It’s been almost 100 years since the British government adopted British Summer Time (BST), and we’ve been setting our clocks back and forth each year ever since. And just like the clocks, the debate goes back and forth, too: is it useful manipulation of our time-keeping that brings appreciable benefits, or simply a clumsy tool that’s out of date?

Why do we bother?

The UK first got on board with daylight savings time in May 1916. The government had been resisting demands to make the change for years. But in the midst of the First World War, they finally caved in in the hopes of saving money and fuel.

The move – pushing the clocks forward in spring to BST – also allowed communities to be more productive. An extra hour of sunlight in the afternoon meant that people could run more errands after a day’s work. And they could stay out later without the fear of suffering crime under the cover of darkness.

These days, with more energy-efficient lighting and an increase in flexible working, daylight saving advocates quotes the reduced number of traffic accidents and improvements to our carbon footprint as the main advantages.

Real savings?

Despite nearly a century of rigorously following a daylight-saving regime, there’s still debate over whether the switch back and forth is really worth our time.

Lighter evenings certainly mean we need one less hour of lighting in the evenings – which could have a positive effect on both your environmental impact and your business electricity prices – but the required lighting during the darker mornings could completely cancel out the effect.  On top of that, the extra hour of light after work means that there are more people getting out of the house; which means more pollution and money spent on petrol.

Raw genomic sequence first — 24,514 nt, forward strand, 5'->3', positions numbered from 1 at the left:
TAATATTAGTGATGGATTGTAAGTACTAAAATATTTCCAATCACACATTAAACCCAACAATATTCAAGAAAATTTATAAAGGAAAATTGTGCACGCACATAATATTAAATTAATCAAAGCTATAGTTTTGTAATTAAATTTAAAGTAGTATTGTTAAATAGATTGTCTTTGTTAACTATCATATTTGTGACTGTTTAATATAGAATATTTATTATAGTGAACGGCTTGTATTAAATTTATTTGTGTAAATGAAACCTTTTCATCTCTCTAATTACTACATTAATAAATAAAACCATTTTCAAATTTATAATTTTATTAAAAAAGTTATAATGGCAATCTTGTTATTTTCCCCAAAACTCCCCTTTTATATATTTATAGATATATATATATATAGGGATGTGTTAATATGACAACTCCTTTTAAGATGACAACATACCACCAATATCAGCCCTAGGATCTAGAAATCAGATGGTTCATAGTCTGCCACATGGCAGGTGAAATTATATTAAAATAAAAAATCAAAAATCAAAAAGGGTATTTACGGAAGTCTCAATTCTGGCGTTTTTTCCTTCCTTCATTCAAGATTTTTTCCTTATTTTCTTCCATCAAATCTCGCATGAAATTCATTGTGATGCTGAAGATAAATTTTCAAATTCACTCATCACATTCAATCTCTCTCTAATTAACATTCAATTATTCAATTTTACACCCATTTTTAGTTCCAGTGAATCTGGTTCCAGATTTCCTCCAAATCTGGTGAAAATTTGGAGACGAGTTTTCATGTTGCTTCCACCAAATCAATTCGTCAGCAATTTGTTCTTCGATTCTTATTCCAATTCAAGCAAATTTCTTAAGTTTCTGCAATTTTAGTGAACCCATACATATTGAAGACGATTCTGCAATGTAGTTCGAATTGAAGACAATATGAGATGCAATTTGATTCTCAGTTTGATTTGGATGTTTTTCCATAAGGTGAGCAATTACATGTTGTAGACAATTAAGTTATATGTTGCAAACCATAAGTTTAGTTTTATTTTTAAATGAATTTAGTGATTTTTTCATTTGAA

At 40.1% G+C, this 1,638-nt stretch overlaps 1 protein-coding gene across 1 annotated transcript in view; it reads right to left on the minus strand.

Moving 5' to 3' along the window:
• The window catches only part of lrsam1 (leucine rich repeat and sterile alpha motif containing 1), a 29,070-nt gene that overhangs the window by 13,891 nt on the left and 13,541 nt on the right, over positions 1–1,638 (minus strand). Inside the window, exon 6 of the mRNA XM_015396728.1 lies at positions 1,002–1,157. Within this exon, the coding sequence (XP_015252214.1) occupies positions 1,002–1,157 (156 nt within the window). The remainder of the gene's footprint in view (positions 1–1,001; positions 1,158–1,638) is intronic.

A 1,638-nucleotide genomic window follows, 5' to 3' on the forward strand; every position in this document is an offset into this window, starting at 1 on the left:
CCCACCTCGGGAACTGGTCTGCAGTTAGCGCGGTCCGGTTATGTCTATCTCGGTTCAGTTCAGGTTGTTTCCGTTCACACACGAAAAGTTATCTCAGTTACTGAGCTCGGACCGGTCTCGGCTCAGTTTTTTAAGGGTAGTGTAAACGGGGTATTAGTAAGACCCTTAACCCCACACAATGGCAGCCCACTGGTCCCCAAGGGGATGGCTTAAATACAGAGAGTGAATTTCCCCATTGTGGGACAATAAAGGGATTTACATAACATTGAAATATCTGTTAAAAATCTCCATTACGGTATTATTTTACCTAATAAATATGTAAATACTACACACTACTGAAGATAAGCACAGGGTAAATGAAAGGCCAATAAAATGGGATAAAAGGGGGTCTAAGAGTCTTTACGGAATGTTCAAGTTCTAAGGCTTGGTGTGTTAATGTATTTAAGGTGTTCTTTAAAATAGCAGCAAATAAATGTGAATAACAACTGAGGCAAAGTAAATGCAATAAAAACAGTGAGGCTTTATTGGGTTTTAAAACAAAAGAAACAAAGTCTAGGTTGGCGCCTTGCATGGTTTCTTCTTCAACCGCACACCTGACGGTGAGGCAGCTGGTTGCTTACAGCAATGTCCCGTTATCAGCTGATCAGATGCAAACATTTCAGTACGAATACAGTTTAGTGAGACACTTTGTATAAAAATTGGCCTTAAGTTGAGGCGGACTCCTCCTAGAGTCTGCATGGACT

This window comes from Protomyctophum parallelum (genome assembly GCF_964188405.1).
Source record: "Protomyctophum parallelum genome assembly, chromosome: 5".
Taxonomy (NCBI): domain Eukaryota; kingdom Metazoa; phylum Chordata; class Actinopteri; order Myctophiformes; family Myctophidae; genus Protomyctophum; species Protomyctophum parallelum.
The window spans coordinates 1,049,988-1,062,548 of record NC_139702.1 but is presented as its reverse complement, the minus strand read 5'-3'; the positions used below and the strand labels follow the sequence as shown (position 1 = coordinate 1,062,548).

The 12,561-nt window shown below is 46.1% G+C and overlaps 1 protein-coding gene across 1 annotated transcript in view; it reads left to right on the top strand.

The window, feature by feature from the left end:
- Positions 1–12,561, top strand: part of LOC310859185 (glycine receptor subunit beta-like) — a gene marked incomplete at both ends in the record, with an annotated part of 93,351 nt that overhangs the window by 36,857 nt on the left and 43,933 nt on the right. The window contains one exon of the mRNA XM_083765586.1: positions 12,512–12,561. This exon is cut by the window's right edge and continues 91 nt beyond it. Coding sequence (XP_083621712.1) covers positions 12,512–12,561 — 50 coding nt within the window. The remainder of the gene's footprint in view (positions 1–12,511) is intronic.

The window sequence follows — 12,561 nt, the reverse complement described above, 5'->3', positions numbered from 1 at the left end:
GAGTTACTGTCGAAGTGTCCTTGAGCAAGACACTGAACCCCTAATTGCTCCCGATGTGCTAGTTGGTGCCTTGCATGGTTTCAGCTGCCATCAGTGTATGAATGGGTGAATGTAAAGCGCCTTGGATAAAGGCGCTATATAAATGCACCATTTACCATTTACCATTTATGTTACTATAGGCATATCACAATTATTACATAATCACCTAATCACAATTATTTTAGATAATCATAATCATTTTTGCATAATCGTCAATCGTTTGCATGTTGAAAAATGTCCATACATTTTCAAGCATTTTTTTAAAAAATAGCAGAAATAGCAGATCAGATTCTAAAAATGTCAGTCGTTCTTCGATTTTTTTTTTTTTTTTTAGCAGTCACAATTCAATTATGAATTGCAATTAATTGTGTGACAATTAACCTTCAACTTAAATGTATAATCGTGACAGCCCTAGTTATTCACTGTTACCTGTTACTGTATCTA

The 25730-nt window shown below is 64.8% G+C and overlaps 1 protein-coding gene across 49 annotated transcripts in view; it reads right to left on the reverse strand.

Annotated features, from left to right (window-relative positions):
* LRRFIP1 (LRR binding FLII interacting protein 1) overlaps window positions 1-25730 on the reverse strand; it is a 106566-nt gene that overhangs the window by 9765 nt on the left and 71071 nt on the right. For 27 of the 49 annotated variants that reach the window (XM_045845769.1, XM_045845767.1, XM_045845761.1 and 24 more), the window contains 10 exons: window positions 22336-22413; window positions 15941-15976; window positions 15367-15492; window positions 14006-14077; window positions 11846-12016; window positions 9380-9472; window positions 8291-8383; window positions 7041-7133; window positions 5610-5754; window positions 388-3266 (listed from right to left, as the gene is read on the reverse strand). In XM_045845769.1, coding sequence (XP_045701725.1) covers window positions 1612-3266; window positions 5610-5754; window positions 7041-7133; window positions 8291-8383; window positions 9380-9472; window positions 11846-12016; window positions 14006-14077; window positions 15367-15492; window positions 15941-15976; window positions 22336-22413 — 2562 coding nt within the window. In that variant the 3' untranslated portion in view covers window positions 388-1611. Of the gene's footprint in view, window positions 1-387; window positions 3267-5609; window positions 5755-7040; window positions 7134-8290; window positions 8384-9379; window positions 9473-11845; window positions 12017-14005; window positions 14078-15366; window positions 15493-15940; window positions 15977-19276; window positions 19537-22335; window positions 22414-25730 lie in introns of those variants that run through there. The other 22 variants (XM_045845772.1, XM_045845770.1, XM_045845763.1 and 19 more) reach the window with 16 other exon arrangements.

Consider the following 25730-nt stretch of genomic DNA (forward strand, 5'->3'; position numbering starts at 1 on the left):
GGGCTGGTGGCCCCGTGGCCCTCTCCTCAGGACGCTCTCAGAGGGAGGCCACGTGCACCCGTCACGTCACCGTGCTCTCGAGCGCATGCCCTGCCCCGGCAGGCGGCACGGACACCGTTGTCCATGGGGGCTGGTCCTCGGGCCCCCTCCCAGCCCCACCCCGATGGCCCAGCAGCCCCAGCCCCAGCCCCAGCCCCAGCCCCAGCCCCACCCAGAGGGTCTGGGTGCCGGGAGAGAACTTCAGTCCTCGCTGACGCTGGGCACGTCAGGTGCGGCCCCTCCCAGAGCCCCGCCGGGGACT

Permanent daylight saving

As far back as the Second World War, there have been suggestions that Britain could benefit from moving the clocks forward permanently by one hour, in line with Central European Time.  It was put to the test between 1940 and 1945, and again between 1968 and 1971.  Even as recently as 2011, a bill was put before Parliament stressing the potential benefits of adding an hour to our time zone, based on the 1968–71 experiment:

• about 11% fewer fatalities from road accidents per year in England
• an annual saving of £200 million for the NHS
• a boost to revenue from British tourism of £3.5 billion

At the time of writing, the biggest opposition to the move to Single Double Summer Time (SDST) – GMT +1 and GMT +2 in spring – comes from Scotland.  If introduced, SDST would leave some of the most northern areas of Scotland with a sunrise as late as 10am.

While local farmers and businesses claim this will force them to work much later hours, thanks to advances in technology and farming practices, the main concern is now for children walking to school in darkness.

On the other hand, the boost to outdoor tourism that comes with later daylight hours could benefit all of Scotland – by an estimated £300 million. While the aforementioned NHS savings would come partly from reduced energy costs, but mostly from better public health. Later daylight hours give us all – especially children – more time to be active outdoors.

Get some tips

Read our fast winter guides to saving business energy now and in 2015:

Energy savings calendar

Energy savings checklist

Do we really need the switch?

How would a move forward by one hour (and two hours in summer) affect your business?  Leave your comments below.

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